5: And that’s it. Save your model and bring it into the showbox.

The Showbox

1: Save your work in the LWO format in the following folder path. X:\wic\maps\Y\Roads (X= your drive letter; Y= your map name).

2: Open showboxn.exe

3: Go to File/Open. Navigate to X:\wic\maps\Y\Roads. Open yourmodelsname.lwo.

4: A window will pop up. Choose Stand; then click OK.

5: Almost at the top left of the screen click Meshes. The bottom column will change.

6: Click Surface

7: Here you will be able to choose Surface files. This is the part when you will give your model type the correct material. Choose the correct surface file. There are two surface files we are using when working with roads/terrain extensions, and they are Roads 2 layers and Roads MARKINGS ONLY.

8: Now assign the right kind of textures for the right kind of slots at the left white area. To your right there is also a white area containing information about what goes where; where normalmaps and specularmaps goes etc. For roads and terrain extensions we will most commonly use. Diffuse 1; Diffuse 2; Bump 1; and Specular 1. You are free to use the other slots as well.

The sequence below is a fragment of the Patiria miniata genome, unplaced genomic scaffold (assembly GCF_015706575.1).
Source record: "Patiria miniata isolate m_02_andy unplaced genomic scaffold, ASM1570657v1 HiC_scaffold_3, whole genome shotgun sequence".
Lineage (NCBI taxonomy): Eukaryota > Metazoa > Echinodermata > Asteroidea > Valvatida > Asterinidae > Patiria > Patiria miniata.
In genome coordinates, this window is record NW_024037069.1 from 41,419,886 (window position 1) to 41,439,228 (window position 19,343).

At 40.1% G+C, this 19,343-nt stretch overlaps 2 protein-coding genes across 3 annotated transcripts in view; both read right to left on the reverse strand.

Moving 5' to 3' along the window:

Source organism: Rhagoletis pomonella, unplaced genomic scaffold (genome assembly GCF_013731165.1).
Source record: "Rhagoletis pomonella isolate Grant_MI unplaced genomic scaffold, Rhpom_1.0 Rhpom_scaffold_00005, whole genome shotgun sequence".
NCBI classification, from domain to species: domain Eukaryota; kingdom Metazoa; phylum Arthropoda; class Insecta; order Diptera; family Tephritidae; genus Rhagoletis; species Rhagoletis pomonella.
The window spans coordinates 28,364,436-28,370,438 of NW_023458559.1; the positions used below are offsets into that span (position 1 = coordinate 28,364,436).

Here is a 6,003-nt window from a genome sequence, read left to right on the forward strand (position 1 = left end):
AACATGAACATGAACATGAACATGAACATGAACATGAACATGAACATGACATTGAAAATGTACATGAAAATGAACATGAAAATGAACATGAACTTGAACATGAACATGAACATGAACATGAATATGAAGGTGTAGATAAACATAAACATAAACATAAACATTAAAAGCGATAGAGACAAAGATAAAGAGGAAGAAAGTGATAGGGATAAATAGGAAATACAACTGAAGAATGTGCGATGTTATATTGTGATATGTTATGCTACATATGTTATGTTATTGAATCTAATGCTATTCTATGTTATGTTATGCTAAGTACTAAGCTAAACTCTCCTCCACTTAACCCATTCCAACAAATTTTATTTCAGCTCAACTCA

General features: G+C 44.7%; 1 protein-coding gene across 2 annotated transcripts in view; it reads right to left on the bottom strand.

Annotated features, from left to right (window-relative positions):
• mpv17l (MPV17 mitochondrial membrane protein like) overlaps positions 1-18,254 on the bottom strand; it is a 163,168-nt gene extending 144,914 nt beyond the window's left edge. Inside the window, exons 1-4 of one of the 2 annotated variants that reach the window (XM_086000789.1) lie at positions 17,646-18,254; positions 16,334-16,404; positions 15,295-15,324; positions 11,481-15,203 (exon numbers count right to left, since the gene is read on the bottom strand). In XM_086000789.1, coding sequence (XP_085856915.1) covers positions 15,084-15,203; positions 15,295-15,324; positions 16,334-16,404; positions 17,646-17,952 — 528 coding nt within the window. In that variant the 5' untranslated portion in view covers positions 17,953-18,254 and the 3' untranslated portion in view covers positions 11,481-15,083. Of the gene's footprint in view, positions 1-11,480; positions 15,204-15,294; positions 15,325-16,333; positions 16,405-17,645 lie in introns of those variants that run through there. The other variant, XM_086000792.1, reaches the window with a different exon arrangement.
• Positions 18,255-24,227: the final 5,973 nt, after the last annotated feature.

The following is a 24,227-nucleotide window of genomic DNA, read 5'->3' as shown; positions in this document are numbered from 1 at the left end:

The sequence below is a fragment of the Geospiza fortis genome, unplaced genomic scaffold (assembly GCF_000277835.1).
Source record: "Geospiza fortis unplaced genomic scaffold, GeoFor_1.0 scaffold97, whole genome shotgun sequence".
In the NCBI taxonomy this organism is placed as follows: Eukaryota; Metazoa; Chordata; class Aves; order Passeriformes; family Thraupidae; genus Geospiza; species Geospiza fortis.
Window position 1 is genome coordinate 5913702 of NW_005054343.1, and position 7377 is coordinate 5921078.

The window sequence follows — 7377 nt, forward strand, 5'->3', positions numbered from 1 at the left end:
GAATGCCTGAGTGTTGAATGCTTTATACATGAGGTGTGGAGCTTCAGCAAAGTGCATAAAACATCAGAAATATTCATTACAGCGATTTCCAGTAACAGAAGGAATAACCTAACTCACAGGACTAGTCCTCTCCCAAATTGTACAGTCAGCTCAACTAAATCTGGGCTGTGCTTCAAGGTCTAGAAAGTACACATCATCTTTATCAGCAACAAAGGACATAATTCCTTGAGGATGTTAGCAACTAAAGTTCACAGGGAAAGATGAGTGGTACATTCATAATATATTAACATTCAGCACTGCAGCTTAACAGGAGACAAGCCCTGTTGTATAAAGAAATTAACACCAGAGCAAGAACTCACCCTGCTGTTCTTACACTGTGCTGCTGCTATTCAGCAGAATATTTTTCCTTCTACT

9: If you know what kind of model you are working with and are about to save your fine. Is it a zwrite model? Or is it a static + zwrite model? This is the last call naming your type of model in the right way.

10: Go to File/MRB Export and save your mrb. And you are done with the showbox.


1: Open Wiced.

2: Go to File/Import/Terrain Extensions.

3: You should now have your terrain extensions in Wiced.

4: At next map compile the terrain extensions should automatically be scripted to your mapname.juice. Next time you start your map ingame they should be there.

Personal tools
User Created Content